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Re: [Fwd: Re: RFC for a new Scheduling policy/class in the Linux-kernel]

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One limitation of SIGSTOP is that the last time I instrumented it in detail, which admittedly was several years ago, every process you send the message to has to run long enough to receive the message.

We were in the the position of sending it to fairly large groups of processes, partly through laziness in code structure, but when I looked at the time lines I was appalled to see a large number of context switches for *very* short execution intervals. All were associated with receiving the SIGSTOP and SIGCONT.

I found a rather painful humor in the fact that we were running processes in order to keep them from running.

So, a way to change state of a process that does not cost a context switch has some appeal.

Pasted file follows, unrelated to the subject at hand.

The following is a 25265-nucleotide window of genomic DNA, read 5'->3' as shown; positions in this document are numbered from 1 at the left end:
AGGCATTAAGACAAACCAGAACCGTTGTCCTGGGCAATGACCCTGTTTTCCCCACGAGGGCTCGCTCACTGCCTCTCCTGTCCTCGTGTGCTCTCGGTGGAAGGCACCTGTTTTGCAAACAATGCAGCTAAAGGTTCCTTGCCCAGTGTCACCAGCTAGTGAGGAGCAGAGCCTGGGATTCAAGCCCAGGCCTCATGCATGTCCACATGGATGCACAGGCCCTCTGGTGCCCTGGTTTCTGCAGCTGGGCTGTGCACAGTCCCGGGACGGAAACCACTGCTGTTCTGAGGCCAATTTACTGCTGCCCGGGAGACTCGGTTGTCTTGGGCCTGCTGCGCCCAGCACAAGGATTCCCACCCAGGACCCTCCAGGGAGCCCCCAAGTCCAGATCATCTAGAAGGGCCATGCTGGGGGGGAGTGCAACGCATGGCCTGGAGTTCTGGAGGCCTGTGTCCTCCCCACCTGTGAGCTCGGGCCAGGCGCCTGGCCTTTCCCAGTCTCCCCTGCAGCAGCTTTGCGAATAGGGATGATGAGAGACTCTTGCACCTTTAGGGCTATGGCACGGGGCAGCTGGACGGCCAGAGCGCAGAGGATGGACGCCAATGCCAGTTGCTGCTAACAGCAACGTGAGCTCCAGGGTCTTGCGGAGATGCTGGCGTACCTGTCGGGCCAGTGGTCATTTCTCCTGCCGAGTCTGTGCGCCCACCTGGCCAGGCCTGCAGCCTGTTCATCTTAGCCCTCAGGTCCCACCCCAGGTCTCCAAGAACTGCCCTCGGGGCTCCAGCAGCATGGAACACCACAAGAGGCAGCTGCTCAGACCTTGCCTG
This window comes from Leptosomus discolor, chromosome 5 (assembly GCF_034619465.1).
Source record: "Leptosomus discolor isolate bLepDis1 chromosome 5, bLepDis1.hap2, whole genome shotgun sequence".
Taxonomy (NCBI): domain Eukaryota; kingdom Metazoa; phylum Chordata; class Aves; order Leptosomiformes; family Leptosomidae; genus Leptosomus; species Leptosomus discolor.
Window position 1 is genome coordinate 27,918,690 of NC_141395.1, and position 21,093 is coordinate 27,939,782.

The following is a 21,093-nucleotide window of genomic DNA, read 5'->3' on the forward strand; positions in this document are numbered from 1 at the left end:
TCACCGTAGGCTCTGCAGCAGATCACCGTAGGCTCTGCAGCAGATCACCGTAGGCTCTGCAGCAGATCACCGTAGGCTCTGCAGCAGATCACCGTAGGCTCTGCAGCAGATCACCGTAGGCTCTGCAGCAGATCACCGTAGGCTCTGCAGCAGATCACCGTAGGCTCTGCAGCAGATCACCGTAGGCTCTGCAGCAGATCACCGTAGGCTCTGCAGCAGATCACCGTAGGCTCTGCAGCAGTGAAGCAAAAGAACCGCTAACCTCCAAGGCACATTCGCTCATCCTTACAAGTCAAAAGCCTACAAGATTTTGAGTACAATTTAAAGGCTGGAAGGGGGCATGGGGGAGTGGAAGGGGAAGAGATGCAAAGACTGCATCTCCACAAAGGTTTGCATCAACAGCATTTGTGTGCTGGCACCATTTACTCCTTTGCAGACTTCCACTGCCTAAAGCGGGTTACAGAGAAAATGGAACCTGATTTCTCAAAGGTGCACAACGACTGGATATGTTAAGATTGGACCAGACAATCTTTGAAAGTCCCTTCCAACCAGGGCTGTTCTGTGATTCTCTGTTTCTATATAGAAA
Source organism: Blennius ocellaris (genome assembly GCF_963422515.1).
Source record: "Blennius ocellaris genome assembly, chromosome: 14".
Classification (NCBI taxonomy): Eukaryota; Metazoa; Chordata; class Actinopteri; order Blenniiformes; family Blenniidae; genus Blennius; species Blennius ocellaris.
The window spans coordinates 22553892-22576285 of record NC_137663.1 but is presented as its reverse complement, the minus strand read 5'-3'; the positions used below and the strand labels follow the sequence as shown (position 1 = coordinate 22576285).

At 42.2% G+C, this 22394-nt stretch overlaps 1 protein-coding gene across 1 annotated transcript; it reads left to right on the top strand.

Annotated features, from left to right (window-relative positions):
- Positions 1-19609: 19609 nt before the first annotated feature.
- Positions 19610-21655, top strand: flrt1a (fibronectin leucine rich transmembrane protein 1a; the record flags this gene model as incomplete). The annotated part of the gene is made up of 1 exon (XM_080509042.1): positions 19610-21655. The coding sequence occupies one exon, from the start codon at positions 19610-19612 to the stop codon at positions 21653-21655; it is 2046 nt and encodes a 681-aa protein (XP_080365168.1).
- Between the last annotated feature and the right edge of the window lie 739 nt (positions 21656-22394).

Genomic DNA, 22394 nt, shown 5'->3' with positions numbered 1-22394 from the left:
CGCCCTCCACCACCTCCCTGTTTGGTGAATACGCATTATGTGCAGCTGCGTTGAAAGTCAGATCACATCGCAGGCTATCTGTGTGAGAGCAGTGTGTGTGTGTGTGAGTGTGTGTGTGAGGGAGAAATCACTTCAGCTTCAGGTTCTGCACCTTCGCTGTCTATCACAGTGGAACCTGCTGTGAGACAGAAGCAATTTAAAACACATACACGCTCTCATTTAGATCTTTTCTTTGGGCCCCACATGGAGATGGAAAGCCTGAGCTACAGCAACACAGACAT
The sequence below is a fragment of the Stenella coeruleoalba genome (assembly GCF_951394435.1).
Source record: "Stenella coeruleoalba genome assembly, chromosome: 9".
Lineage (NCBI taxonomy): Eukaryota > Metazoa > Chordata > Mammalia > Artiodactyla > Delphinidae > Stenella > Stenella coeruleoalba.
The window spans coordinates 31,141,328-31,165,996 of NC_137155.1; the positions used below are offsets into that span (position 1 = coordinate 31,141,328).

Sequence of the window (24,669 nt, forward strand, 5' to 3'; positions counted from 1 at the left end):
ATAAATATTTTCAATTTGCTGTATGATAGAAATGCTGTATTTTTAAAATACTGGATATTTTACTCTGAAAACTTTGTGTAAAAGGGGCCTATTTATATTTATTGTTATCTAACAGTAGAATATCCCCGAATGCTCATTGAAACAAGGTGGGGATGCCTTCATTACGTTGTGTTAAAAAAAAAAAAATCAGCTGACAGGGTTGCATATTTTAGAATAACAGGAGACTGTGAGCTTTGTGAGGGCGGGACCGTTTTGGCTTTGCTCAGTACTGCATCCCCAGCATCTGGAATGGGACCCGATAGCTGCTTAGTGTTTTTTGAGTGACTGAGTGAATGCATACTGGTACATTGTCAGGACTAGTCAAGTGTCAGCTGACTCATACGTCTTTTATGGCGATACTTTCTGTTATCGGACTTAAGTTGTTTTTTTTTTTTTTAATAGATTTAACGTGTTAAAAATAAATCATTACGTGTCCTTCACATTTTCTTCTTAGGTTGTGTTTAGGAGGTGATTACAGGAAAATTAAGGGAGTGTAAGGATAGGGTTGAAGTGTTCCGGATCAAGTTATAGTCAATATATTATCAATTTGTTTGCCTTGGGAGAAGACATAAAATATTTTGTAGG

Doug

On 04/26/2010 01:29 PM, Joerg Roedel wrote:
On Mon, Apr 26, 2010 at 07:56:58AM -0400, Ted Baker wrote:
I have not seen any more e-mail on this.  How is it going?  Is there any
chance of rolling in some corrections for the SCHED_SPORADIC treatment?  In
particular, could we have a DO_NOT_RUN priority, that is guaranteed to
prevent a task from running at all?
Sorry for asking a maybe stupid question, but what is this good for and
what is the benefit over SIGSTOP?

	Joerg

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